Chalk is best known for its Mobile Chalkboard application, which pushes secure rich media content to handsets in a similar manner that e-mails get delivered to BlackBerry devices. The pushed content goes through the BlackBerry Enterprise Server, and it can include audio, video, surveys, click to call requests, and tests. The application is mainly used in enterprises and governments, and it's compatible with handsets like the BlackBerry Bold, Curve, and Pearl.
The acquisition will be subject to approval of 75% of Chalk's shareholder during a January 2009 vote, as well as court approval. RIM said it will loan Chalk about $1.8 million to fund the company's operations until the transaction is completed.
The move shows the growing importance of applications in the smartphone space. Users have been able to buy third-party applications for years from places like Handango, but the experience could be a bit cumbersome, and the mobile programs did not always catch on with much of the mainstream.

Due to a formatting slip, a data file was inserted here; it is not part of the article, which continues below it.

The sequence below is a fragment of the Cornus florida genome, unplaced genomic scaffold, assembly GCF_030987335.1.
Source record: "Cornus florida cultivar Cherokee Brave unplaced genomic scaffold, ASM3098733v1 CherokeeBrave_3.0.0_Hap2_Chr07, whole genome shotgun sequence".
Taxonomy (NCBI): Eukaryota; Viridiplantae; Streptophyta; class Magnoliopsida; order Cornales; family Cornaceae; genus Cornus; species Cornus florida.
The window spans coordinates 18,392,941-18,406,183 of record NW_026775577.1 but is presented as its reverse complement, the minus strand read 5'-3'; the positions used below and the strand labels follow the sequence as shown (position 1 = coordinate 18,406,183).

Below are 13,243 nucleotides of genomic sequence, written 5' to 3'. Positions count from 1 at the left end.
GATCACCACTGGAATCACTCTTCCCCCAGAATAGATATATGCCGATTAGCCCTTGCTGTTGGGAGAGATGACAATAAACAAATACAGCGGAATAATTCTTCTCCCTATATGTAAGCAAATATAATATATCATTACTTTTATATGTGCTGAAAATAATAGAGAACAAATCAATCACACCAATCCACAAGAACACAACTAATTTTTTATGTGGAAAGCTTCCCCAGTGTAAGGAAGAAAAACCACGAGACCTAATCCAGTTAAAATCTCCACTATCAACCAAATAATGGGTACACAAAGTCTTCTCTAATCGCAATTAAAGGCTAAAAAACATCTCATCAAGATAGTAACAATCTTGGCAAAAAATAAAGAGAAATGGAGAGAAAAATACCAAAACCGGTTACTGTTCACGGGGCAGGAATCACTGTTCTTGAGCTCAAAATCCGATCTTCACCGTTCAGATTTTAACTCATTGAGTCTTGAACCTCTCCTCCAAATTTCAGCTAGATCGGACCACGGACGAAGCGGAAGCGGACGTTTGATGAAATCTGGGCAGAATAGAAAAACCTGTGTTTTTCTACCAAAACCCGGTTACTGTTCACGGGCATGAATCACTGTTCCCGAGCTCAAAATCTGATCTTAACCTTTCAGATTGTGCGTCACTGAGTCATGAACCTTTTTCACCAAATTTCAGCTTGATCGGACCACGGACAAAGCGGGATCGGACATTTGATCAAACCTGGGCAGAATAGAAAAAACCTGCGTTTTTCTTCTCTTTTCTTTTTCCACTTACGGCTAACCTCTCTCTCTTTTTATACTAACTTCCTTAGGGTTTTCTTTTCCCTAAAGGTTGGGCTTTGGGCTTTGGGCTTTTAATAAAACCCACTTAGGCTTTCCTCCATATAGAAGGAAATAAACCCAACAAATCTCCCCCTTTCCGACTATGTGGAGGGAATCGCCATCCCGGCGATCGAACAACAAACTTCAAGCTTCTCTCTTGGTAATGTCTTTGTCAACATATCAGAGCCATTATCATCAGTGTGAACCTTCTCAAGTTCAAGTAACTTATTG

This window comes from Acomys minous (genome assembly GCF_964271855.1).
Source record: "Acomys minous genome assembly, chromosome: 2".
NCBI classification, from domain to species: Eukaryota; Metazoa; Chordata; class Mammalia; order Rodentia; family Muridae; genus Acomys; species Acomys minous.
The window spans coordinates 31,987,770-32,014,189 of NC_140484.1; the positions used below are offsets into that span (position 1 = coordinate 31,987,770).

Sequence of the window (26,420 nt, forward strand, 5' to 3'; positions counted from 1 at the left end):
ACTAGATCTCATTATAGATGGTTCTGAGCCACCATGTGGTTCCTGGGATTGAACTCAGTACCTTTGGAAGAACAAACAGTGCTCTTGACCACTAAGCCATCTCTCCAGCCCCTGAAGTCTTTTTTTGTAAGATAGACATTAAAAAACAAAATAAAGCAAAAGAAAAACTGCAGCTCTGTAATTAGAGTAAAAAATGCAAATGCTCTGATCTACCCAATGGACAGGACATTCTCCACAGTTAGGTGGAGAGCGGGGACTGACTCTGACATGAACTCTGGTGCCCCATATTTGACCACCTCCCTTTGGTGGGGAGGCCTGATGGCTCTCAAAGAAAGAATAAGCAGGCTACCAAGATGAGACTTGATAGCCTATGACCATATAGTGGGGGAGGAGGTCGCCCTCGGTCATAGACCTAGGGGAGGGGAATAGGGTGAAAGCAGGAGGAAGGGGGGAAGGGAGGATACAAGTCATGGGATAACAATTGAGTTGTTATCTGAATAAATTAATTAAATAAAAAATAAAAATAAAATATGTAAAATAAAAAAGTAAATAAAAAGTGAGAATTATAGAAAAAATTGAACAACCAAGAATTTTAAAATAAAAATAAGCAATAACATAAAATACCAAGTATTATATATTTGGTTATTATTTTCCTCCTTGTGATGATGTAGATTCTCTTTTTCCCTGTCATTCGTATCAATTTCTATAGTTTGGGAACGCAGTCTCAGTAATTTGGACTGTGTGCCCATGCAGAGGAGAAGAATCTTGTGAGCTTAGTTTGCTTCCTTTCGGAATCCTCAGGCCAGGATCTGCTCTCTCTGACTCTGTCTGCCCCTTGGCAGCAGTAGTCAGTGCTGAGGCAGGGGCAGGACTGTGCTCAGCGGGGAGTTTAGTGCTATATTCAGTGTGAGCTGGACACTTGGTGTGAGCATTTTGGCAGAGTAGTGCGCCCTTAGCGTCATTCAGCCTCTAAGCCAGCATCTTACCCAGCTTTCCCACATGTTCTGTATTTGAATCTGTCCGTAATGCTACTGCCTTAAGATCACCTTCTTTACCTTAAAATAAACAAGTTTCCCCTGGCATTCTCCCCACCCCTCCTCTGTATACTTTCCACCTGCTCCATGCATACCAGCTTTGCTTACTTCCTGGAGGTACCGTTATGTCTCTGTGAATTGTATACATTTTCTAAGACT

But Apple's introduction of the App Store has brought mobile apps to the forefront in the smartphone market. The user interface and simple integration with iTunes made it simple for iPhone and iPod Touch users to search, buy, and download apps, and the service has been an undeniable success for customers and developers.
RIM is also planning to launch its own online storefront for mobile apps in March 2009. Unlike Apple, RIM's store could be more focused on enterprise apps which makes the Chalk acquisition a natural fit. Organizations that have deployed BlackBerry Enterprise Server or BlackBerry Professional Software are expected to retain control of what applications can be downloaded to BlackBerry smartphones within their corporate deployments.